MS Thesis Defense
Lakes are Sources of Nitrogen to the Atmosphere: A look at net nitrogen balance in Upper Midwest Lake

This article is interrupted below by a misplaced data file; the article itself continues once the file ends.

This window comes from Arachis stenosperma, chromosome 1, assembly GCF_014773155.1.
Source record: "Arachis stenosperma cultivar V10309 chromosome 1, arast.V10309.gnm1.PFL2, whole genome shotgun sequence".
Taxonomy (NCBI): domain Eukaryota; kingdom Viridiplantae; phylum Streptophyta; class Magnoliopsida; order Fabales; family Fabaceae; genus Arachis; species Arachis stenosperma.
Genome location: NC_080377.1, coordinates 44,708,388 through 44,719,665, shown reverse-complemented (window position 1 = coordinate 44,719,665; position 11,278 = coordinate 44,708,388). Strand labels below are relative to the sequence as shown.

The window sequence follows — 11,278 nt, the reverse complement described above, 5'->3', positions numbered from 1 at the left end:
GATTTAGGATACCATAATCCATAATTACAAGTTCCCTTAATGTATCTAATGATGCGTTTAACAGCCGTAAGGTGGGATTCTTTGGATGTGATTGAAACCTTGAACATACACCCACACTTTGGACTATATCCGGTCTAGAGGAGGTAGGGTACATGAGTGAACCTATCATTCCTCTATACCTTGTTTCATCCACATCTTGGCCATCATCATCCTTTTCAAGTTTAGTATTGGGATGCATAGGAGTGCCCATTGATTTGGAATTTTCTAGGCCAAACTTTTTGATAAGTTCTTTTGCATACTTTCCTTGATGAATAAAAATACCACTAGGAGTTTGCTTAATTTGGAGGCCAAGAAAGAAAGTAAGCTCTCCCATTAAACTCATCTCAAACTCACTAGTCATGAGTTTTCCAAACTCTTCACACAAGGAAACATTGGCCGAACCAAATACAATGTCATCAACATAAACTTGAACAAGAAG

Lakes are critical to biogeochemical processing of nutrients because they provide long residence times with microbes as the engines that drive these biogeochemical processes. Recently, research has been conducted to examine the net flux of CO2 between the lakes and the atmosphere, but less work has examined the N2 equilibrium and whether lakes are sources or sinks of N2. For N2, the relevance has little to do with the effects of freshwater release of N2 on atmospheric concentrations given the large size of this pool, but rather, losses of N2 from freshwaters have important implications to N availability and cycling in freshwaters. A widely held paradigm is that freshwaters compensate for losses of N by increasing N-fixation relative to losses despite little empirical evidence of this on broad spatial scales. To determine whether lakes are more likely to be gaining or losing N to the atmosphere, we examined N2 percent saturation in 34 lakes across 5 degrees latitude in the Upper Midwest. By comparing water N2/Ar ratios measured versus the expected values given physical mixing properties and temperature, we observed that lakes were typically supersaturated with N2. More than 85% of the water samples taken from multiple depths within lakes and across all seasons demonstrated supersaturation. All the lakes except one experienced supersaturation of N2/Ar at some point in time. A mixed-model was used to determine what lake characteristics predicted N2 saturation. Both depth and temperature were positively correlated with N2 saturation, suggesting that there may be 'hot spots' where N2 saturating processes are optimized. These observations indicate that in most lakes, most of the time, denitrification and/or anammox exceed N-fixation with important implications for N losses and nutrient limitations in freshwater systems.